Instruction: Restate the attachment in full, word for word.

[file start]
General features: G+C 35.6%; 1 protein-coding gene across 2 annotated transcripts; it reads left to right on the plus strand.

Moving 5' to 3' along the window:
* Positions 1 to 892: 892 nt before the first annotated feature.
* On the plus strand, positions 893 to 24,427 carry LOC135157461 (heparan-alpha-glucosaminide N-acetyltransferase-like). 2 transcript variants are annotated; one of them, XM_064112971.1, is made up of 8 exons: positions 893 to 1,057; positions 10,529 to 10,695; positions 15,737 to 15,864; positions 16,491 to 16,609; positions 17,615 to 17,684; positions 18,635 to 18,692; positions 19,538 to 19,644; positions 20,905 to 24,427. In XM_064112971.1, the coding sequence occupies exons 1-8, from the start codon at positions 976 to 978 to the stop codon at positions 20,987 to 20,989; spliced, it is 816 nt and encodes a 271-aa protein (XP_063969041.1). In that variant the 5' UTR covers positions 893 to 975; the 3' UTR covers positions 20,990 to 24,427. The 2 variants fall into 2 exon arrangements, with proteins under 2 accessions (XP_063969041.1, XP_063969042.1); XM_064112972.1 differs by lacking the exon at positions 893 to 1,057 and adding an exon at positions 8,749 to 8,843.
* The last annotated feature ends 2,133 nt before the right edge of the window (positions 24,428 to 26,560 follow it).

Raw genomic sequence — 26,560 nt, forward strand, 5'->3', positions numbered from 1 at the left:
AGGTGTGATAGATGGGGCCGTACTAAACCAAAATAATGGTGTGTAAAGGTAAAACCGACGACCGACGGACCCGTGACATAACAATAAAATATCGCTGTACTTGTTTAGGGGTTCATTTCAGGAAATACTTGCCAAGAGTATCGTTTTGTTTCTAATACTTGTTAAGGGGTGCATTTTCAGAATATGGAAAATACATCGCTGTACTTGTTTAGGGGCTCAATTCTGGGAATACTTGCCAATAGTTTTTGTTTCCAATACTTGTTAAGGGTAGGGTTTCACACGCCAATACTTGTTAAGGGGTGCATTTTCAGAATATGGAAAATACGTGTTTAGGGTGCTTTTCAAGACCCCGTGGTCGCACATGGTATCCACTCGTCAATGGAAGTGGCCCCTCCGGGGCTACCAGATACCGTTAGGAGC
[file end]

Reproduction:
General features: G+C 35.6%; 1 protein-coding gene across 2 annotated transcripts; it reads left to right on the plus strand.

Moving 5' to 3' along the window:
* Positions 1 to 892: 892 nt before the first annotated feature.
* On the plus strand, positions 893 to 24,427 carry LOC135157461 (heparan-alpha-glucosaminide N-acetyltransferase-like). 2 transcript variants are annotated; one of them, XM_064112971.1, is made up of 8 exons: positions 893 to 1,057; positions 10,529 to 10,695; positions 15,737 to 15,864; positions 16,491 to 16,609; positions 17,615 to 17,684; positions 18,635 to 18,692; positions 19,538 to 19,644; positions 20,905 to 24,427. In XM_064112971.1, the coding sequence occupies exons 1-8, from the start codon at positions 976 to 978 to the stop codon at positions 20,987 to 20,989; spliced, it is 816 nt and encodes a 271-aa protein (XP_063969041.1). In that variant the 5' UTR covers positions 893 to 975; the 3' UTR covers positions 20,990 to 24,427. The 2 variants fall into 2 exon arrangements, with proteins under 2 accessions (XP_063969041.1, XP_063969042.1); XM_064112972.1 differs by lacking the exon at positions 893 to 1,057 and adding an exon at positions 8,749 to 8,843.
* The last annotated feature ends 2,133 nt before the right edge of the window (positions 24,428 to 26,560 follow it).

Raw genomic sequence — 26,560 nt, forward strand, 5'->3', positions numbered from 1 at the left:
AGGTGTGATAGATGGGGCCGTACTAAACCAAAATAATGGTGTGTAAAGGTAAAACCGACGACCGACGGACCCGTGACATAACAATAAAATATCGCTGTACTTGTTTAGGGGTTCATTTCAGGAAATACTTGCCAAGAGTATCGTTTTGTTTCTAATACTTGTTAAGGGGTGCATTTTCAGAATATGGAAAATACATCGCTGTACTTGTTTAGGGGCTCAATTCTGGGAATACTTGCCAATAGTTTTTGTTTCCAATACTTGTTAAGGGTAGGGTTTCACACGCCAATACTTGTTAAGGGGTGCATTTTCAGAATATGGAAAATACGTGTTTAGGGTGCTTTTCAAGACCCCGTGGTCGCACATGGTATCCACTCGTCAATGGAAGTGGCCCCTCCGGGGCTACCAGATACCGTTAGGAGC